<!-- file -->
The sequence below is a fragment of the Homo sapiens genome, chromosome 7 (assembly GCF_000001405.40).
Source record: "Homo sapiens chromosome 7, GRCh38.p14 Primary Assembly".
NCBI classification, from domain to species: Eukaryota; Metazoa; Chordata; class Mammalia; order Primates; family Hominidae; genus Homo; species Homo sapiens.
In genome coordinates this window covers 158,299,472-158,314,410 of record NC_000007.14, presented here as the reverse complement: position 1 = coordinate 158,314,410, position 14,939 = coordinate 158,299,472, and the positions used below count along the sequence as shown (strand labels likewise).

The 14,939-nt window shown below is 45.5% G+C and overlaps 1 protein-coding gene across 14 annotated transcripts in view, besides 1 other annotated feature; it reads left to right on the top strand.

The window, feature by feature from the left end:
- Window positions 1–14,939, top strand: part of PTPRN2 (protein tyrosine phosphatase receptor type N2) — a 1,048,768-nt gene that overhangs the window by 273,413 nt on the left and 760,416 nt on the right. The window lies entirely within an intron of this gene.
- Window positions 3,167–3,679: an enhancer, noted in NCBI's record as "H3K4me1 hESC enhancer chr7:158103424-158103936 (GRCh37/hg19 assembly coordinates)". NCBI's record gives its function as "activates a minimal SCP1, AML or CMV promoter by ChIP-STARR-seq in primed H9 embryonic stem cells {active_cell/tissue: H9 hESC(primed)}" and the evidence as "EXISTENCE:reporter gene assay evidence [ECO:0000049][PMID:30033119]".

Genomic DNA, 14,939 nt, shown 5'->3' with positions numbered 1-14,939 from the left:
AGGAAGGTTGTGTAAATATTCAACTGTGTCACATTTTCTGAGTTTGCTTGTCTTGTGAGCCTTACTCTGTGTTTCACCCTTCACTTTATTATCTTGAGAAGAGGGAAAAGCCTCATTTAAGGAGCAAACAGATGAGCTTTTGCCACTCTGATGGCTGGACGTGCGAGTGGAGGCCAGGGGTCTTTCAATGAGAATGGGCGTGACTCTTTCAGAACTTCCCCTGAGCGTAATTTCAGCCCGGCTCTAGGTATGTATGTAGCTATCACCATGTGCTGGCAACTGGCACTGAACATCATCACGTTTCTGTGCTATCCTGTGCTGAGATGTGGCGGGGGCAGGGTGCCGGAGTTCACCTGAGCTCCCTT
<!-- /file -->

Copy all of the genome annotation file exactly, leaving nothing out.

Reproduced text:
The sequence below is a fragment of the Homo sapiens genome, chromosome 7 (assembly GCF_000001405.40).
Source record: "Homo sapiens chromosome 7, GRCh38.p14 Primary Assembly".
NCBI classification, from domain to species: Eukaryota; Metazoa; Chordata; class Mammalia; order Primates; family Hominidae; genus Homo; species Homo sapiens.
In genome coordinates this window covers 158,299,472-158,314,410 of record NC_000007.14, presented here as the reverse complement: position 1 = coordinate 158,314,410, position 14,939 = coordinate 158,299,472, and the positions used below count along the sequence as shown (strand labels likewise).

The 14,939-nt window shown below is 45.5% G+C and overlaps 1 protein-coding gene across 14 annotated transcripts in view, besides 1 other annotated feature; it reads left to right on the top strand.

The window, feature by feature from the left end:
- Window positions 1–14,939, top strand: part of PTPRN2 (protein tyrosine phosphatase receptor type N2) — a 1,048,768-nt gene that overhangs the window by 273,413 nt on the left and 760,416 nt on the right. The window lies entirely within an intron of this gene.
- Window positions 3,167–3,679: an enhancer, noted in NCBI's record as "H3K4me1 hESC enhancer chr7:158103424-158103936 (GRCh37/hg19 assembly coordinates)". NCBI's record gives its function as "activates a minimal SCP1, AML or CMV promoter by ChIP-STARR-seq in primed H9 embryonic stem cells {active_cell/tissue: H9 hESC(primed)}" and the evidence as "EXISTENCE:reporter gene assay evidence [ECO:0000049][PMID:30033119]".

Genomic DNA, 14,939 nt, shown 5'->3' with positions numbered 1-14,939 from the left:
AGGAAGGTTGTGTAAATATTCAACTGTGTCACATTTTCTGAGTTTGCTTGTCTTGTGAGCCTTACTCTGTGTTTCACCCTTCACTTTATTATCTTGAGAAGAGGGAAAAGCCTCATTTAAGGAGCAAACAGATGAGCTTTTGCCACTCTGATGGCTGGACGTGCGAGTGGAGGCCAGGGGTCTTTCAATGAGAATGGGCGTGACTCTTTCAGAACTTCCCCTGAGCGTAATTTCAGCCCGGCTCTAGGTATGTATGTAGCTATCACCATGTGCTGGCAACTGGCACTGAACATCATCACGTTTCTGTGCTATCCTGTGCTGAGATGTGGCGGGGGCAGGGTGCCGGAGTTCACCTGAGCTCCCTT